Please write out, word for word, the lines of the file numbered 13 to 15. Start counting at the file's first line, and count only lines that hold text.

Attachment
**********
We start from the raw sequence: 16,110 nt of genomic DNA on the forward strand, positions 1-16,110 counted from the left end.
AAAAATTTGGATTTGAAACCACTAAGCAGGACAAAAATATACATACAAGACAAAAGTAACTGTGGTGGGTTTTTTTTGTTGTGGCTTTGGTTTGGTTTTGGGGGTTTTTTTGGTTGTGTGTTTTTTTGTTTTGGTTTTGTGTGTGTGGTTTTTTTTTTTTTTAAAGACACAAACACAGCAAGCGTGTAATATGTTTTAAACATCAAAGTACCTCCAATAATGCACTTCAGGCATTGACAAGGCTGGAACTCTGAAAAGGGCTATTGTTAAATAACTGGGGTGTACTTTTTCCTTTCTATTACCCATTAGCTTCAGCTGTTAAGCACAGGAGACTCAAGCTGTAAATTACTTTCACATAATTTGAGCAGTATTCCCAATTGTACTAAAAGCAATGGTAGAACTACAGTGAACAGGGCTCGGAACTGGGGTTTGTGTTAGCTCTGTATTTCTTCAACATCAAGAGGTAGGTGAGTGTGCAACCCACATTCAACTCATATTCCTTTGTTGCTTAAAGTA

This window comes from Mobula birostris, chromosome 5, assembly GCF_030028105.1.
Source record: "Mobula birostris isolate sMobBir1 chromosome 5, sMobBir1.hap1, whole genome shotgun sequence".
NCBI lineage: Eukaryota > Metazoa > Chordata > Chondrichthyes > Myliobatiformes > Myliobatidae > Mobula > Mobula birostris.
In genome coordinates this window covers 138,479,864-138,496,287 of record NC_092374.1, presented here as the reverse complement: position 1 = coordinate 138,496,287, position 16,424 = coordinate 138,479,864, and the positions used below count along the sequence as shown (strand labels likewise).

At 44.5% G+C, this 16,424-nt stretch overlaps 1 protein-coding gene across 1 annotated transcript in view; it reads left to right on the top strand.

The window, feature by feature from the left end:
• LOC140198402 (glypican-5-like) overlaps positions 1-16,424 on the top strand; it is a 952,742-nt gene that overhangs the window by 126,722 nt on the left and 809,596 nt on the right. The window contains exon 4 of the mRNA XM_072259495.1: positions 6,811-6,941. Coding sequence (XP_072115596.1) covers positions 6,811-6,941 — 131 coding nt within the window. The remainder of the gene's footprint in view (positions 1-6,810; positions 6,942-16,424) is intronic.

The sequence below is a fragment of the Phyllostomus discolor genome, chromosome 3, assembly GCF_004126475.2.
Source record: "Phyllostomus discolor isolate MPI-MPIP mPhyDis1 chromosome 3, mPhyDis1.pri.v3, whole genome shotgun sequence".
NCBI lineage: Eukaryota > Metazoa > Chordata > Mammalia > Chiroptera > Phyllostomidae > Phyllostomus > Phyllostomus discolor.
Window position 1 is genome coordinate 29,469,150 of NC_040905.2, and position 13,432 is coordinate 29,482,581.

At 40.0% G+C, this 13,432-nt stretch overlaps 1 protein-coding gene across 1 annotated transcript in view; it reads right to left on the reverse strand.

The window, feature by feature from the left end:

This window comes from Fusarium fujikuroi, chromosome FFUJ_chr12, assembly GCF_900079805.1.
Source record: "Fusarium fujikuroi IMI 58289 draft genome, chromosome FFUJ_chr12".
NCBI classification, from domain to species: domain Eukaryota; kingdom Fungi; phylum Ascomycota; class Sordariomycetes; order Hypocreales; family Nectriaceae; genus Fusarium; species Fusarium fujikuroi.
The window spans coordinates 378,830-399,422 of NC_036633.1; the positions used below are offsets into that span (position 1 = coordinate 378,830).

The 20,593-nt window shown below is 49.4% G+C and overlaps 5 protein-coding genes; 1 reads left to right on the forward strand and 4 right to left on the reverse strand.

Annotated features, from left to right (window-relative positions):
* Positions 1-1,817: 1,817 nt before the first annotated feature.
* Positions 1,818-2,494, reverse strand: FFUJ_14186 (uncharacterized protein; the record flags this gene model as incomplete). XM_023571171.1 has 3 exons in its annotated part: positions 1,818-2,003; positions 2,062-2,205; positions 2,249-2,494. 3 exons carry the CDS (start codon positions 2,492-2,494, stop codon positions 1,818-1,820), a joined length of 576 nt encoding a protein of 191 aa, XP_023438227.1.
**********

Window position 1 is genome coordinate 29,469,150 of NC_040905.2, and position 13,432 is coordinate 29,482,581.

At 40.0% G+C, this 13,432-nt stretch overlaps 1 protein-coding gene across 1 annotated transcript in view; it reads right to left on the reverse strand.

The window, feature by feature from the left end: